“I don’t like to think of the future. It’s such a big question mark. I just keep living in the present.”
Karine Mather was diagnosed with MS when she was 27, although she noticed the first symptoms much earlier.
It started off as a mental-health issue with anxiety and depression, she remembers. Later, she noticed she was starting to limp when she walked longer distances.
Karine began using a walker to help with her balance and stamina, and then a scooter when she could no longer walk very far.
“I got to the stage where the wheelchair became quite liberating, and gave me back a sense of freedom again. Now I rely on the power-chair full-time because I can’t stand by myself any more.”
Now Karine and her wife, Sarah, have had to give up their full-time jobs.
Karine was forced to stop working as a customer service adviser at a bank because she could no longer fulfil the physical demands of work and Sarah gave up working as a data analyst so she could take care of Karine.
Now 34, Karine retains the use of just one hand, and suffers pain, stiffness and spasticity in her body that has got worse as the disease has progressed.
“It feels like a fist clenching all the time. And I have days when my mind is cloudy and I miss out words and sentences.”
Both remain upbeat but the financial, as well as the emotional, impact of MS has been huge.
Karine’s MS is the type known as “primary progressive”, or PPMS, which meant that for the first years after diagnosis, no disease-modifying treatment was available.
One new drug – Ocrevus, or ocrelizumab – was recently licensed for early PPMS in the UK but came too late to help Karine.
Now the MS Society is launching an ambitious “Stop MS” appeal, aiming to raise £100m to fund research over the next decade into treatments that can stop the progression of disability in MS, and ultimately, perhaps even cure it.
Since being diagnosed with MS in 2015, after many years of symptoms, I’ve been looking for anything that might help slow or even stop the progression of my MS, which affects the nerves in my brain and spinal cord.
I last wrote about my MS after travelling to Mexico for an autologous stem cell transplant (aHSCT) in 2017.
Sadly, despite initial improvements, I’m now back to where I was before: slowly but surely getting worse.
The only improvements that have endured are the lifting of some of the crushing brain fog I had before HSCT and less hesitation in my speech.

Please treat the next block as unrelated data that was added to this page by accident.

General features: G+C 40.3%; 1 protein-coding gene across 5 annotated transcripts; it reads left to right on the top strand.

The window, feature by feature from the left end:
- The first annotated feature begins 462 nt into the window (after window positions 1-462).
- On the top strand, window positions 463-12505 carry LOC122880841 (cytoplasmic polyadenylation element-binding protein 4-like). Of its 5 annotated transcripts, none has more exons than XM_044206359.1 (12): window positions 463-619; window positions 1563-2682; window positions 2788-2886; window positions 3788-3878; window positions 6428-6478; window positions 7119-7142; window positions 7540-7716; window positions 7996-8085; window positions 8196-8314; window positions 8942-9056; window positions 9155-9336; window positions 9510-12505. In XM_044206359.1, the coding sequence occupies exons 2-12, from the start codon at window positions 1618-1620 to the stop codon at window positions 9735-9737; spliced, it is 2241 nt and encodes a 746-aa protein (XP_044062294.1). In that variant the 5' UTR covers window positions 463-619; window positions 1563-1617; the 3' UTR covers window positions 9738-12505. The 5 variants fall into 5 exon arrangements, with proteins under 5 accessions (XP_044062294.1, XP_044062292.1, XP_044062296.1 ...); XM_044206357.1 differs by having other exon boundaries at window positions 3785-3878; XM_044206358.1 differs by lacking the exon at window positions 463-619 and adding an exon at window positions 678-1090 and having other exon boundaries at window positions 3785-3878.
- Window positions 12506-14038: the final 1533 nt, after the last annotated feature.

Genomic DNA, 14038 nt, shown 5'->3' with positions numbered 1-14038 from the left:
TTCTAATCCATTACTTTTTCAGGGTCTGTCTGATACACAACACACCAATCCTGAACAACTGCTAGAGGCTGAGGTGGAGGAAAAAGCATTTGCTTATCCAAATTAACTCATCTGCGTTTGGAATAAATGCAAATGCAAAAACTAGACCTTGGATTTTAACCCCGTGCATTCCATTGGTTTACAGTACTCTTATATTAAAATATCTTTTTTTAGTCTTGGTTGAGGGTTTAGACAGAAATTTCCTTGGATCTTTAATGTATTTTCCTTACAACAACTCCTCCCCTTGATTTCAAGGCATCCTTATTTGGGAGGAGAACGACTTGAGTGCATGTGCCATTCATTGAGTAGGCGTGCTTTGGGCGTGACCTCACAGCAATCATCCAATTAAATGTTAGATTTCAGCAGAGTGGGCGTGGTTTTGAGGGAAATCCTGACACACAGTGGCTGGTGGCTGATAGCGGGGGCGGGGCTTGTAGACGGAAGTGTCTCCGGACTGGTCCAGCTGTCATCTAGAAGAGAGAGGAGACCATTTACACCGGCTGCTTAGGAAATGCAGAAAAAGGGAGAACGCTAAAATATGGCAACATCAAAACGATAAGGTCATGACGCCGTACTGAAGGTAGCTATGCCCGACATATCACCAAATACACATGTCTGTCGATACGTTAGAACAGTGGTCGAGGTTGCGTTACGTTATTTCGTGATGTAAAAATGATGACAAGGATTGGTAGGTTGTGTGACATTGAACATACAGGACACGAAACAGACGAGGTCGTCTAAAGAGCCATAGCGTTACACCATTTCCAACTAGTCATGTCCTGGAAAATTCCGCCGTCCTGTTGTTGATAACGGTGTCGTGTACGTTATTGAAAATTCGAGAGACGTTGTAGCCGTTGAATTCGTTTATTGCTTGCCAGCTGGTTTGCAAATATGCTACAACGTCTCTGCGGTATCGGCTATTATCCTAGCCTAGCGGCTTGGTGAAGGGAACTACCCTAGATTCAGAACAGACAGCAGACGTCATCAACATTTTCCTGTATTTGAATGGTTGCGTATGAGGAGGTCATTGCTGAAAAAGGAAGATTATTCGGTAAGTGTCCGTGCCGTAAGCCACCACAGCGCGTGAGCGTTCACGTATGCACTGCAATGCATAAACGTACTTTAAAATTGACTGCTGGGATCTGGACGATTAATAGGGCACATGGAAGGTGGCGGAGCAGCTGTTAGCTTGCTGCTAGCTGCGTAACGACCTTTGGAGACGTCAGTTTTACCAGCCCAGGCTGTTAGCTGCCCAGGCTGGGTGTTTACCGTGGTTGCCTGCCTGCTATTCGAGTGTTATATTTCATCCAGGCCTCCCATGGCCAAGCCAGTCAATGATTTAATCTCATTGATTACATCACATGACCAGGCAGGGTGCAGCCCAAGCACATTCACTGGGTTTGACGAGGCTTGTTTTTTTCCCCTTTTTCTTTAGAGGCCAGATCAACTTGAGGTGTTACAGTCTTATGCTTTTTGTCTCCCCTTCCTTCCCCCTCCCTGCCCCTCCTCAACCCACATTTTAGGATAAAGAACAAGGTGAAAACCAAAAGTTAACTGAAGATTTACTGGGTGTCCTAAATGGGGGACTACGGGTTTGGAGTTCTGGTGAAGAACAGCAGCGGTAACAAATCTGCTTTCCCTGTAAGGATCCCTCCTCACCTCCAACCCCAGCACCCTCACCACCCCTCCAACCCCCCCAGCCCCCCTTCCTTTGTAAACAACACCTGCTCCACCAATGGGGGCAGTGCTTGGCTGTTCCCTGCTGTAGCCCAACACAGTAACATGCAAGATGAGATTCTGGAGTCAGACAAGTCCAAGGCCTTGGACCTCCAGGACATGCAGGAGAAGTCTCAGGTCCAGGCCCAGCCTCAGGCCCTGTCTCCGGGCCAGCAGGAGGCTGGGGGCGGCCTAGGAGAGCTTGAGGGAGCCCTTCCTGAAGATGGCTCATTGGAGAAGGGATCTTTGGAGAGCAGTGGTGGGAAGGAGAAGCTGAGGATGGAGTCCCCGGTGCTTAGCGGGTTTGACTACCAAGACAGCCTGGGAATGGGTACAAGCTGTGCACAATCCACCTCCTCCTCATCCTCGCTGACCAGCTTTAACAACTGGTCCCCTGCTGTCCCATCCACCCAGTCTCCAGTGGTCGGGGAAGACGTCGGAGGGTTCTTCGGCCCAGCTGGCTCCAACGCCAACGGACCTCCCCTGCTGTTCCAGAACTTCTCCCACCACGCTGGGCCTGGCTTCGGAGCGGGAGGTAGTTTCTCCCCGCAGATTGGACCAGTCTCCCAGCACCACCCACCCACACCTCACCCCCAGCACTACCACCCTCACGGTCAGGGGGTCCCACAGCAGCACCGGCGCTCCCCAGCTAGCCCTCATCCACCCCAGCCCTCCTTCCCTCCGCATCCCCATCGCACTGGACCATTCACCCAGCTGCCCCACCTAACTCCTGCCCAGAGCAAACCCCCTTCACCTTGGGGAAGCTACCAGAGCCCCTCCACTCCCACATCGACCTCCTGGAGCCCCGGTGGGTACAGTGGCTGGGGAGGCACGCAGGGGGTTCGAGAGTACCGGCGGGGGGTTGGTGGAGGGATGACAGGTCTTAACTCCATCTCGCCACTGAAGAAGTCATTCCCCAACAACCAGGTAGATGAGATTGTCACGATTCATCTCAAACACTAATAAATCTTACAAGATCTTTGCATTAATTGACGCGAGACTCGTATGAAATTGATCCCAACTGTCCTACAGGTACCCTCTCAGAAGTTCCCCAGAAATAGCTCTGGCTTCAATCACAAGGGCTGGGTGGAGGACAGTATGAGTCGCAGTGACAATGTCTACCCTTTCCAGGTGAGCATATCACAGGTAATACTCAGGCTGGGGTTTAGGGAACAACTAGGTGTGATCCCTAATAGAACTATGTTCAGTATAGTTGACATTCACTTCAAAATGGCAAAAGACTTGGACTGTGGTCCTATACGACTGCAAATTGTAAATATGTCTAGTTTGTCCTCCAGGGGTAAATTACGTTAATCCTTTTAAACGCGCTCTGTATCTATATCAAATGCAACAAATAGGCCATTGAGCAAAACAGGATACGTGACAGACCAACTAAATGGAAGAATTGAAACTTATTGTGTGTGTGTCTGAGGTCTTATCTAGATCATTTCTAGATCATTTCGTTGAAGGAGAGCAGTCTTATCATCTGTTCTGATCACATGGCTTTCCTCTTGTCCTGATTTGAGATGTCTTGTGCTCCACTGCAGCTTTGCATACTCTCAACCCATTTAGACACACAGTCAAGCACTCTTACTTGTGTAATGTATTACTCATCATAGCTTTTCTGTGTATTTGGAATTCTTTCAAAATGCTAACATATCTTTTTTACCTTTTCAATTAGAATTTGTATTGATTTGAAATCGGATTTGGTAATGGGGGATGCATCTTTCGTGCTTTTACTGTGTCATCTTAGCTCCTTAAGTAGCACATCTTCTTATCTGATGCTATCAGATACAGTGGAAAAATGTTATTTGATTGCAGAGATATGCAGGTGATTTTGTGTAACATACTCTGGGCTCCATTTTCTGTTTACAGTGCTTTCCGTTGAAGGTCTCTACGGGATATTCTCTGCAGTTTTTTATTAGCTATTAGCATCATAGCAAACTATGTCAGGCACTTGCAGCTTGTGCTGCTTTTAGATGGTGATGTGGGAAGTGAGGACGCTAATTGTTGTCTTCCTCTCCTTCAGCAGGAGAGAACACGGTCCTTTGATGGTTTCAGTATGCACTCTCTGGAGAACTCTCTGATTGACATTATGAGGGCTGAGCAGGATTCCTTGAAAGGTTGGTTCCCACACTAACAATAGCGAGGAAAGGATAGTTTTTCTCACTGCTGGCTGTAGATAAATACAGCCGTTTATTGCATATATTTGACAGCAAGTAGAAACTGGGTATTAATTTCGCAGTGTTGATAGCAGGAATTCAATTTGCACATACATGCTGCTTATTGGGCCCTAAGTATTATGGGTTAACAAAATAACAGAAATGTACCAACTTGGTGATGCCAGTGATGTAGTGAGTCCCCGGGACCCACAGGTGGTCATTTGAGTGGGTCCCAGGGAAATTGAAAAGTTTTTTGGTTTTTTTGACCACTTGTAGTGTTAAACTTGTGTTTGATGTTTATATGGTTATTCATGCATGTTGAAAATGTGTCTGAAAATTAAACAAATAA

For both, I am eternally grateful, as they mean I can continue to work at the BBC, in the job I love.
However, I have no idea how long this reprieve will last.
The fatigue that had long been my worst symptom is now back with a vengeance, so that staying awake throughout a busy working day remains a challenge.
That MS fatigue did lift for a few months, and it felt miraculous. I awoke every day refreshed. But then it returned, and I awake after eight full hours fast asleep feeling as if I haven’t been to bed at all.
The ageing process – including menopause – has almost certainly been a factor in the worsening of some symptoms.
Ageing cells repair less well, and with my faulty immune system apparently determined to keep stripping away the myelin sheath that should protect my nerves, I’m less able now to repair the damage than I was when the disease first began to affect me in around 1992.
Since 2016, I’ve had to walk using a stick to aid my balance. It is sparkly-topped; an effort to make the accoutrements of disability just a little more cheery.
Dizziness is now a constant companion. It rarely goes away, making car travel or even buses a nightmare. Just turning my head too fast can make me stagger or fall over.
And for the past year or two, my right foot has begun to drag along the ground thanks to foot drop, meaning that I trip more often because I can’t fully raise it.
I am always grateful to the strangers who kindly stop to help me up from the uneven pavement when I do fall.
Perhaps most worrying for me is that my right hand no longer works as it used to, catching on the computer keyboard as my outer fingers drag lazily along the keys, sullenly refusing my brain’s command to lift.
In the mornings, both my hands and my feet are numb and frozen, then painfully full of pins and needles before warming up enough to be usable a few hours later.